Jack glowered up at him. He wanted to tell him he didn't exist. He wanted to tell him that he knew he was just a trick of his mind. He tried to do just that, but still his tongue refused to form words. The big man before him gave a heavy sigh. "I don't often do this," he said, "but you're falling apart on me. Christmas almost came too late this time, didn't it?"
Jack just continued to stare at him, and then his mouth dropped open, his gold tooth sparkling in the shadows, as the man before him produced a bottle from inside his thick, red coat. "Here," he offered, thrusting the bottle at him, "but tell no one from whence you got this drink." He touched the index finger of his free hand to his round and red nose and winked at Jack.
Jack was still staring at him, but the bottle drew his attention slowly and steadily away from the face of the impossible being before him. He knew the bottle was there to serve as a temptation. It would disappear the moment he reached for it, and yet he was so thirsty. He couldn't think straight, he told himself. That's why all this was happening and also why he could not ignore the pull of temptation as he dove for the bottle. He clasped the bottle in his hands, and his surprise grew as it didn't vanish the moment he touched it. Instead, it felt hard and cool inside his dirty hands.
It would disappear any second now, he knew. The hallucinations never lasted long, and although this was the weirdest and felt the realest of them all thus far, he knew it was no closer to reality than any of the times he'd dreamed of his beloved rum since being marooned on this Gods-forsaken isle. Still, he thought, best to act while it seemed real. Maybe the fake rum would at least taste better than his memories. He wasted no time in popping the cork and raising the bottle to his cracked and bleeding lips.
Golden amber fell from the green bottle labeled in red onto his seeking and yearning tongue. Jack tingled from head to toe in delight as the taste sang inside his swollen mouth. He turned the bottle up and drank the entire bottle of rum in a single gulp. Only when the bottle was empty did Jack reluctantly lower it. He was still tingling, his very soul singing his delight, but all that came crashing to an end when he saw the jovial face smiling down at him. "Damn," he muttered the first real word he'd spoken in at least a month. "Ye are real."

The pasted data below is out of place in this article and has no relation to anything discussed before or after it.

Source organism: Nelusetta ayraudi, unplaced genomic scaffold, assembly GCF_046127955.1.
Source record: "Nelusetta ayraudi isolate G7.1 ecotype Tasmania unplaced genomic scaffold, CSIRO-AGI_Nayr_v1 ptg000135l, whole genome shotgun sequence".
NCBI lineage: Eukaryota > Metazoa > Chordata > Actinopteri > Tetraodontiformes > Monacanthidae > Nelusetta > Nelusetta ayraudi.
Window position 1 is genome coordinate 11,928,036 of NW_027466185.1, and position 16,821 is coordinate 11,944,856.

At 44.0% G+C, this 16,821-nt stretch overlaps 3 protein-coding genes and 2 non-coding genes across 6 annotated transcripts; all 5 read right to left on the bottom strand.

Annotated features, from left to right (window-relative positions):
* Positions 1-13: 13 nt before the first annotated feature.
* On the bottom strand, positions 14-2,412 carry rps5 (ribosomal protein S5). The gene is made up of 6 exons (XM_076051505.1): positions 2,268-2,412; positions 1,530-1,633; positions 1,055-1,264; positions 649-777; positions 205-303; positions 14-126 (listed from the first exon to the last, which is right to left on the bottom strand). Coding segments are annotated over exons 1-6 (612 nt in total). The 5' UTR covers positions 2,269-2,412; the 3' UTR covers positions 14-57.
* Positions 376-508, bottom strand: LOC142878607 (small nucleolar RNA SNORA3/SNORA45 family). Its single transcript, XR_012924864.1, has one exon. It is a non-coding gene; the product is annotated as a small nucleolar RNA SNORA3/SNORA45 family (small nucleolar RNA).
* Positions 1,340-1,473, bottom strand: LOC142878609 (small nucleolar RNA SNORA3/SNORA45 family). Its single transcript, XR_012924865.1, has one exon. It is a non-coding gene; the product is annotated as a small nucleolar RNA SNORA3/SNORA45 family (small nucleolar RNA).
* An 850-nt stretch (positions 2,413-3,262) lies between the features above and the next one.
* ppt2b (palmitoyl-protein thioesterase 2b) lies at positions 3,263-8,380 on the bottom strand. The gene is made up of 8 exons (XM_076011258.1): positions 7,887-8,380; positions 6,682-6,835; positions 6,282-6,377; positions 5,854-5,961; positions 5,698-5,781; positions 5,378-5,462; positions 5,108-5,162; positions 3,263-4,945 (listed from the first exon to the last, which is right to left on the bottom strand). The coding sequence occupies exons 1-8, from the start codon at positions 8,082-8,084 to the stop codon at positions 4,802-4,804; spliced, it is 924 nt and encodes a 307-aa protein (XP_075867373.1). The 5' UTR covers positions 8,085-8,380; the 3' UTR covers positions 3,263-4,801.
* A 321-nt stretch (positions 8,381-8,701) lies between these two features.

The man smiled down at him, and Jack found the corners of his lips twitching in response. The being before him was so happy that just being around him seemed to lighten the air and make Jack want to smile. He wiped his lips with the back of his hand as he told himself sternly, *Stop that!* This couldn't, shouldn't, be happening, and yet, just like so many other things he'd come across in his journeys across the seven seas that were not supposed to be real, he was once again seeing the unbelievable living! Santa and his reindeer did exist!
But, then if they really were real, why had he never seen them before? Why had Santa never came to him when he was a lad? Anger flared inside of him; he jumped to his booted feet and squared off against the jolly, old Elf. "Why?" he demanded, waving the emptied bottle of rum around in the hot, Caribbean air.
Santa blinked, clearly surprised at his sudden influx of anger. "Why what?" he queried.
"Why not?" Jack demanded. "Why wait me entire life before makin' yeself known? Where were ye when I was a lad, aye? Where were ye when all th' other boys an' gels were gettin' presents on Christmas Eve? How come I never got any?"
Santa sighed heavily. "I tried, Jack."
Jack's dark eyes flashed. "There should be a Captain in there somewhere," he interjected.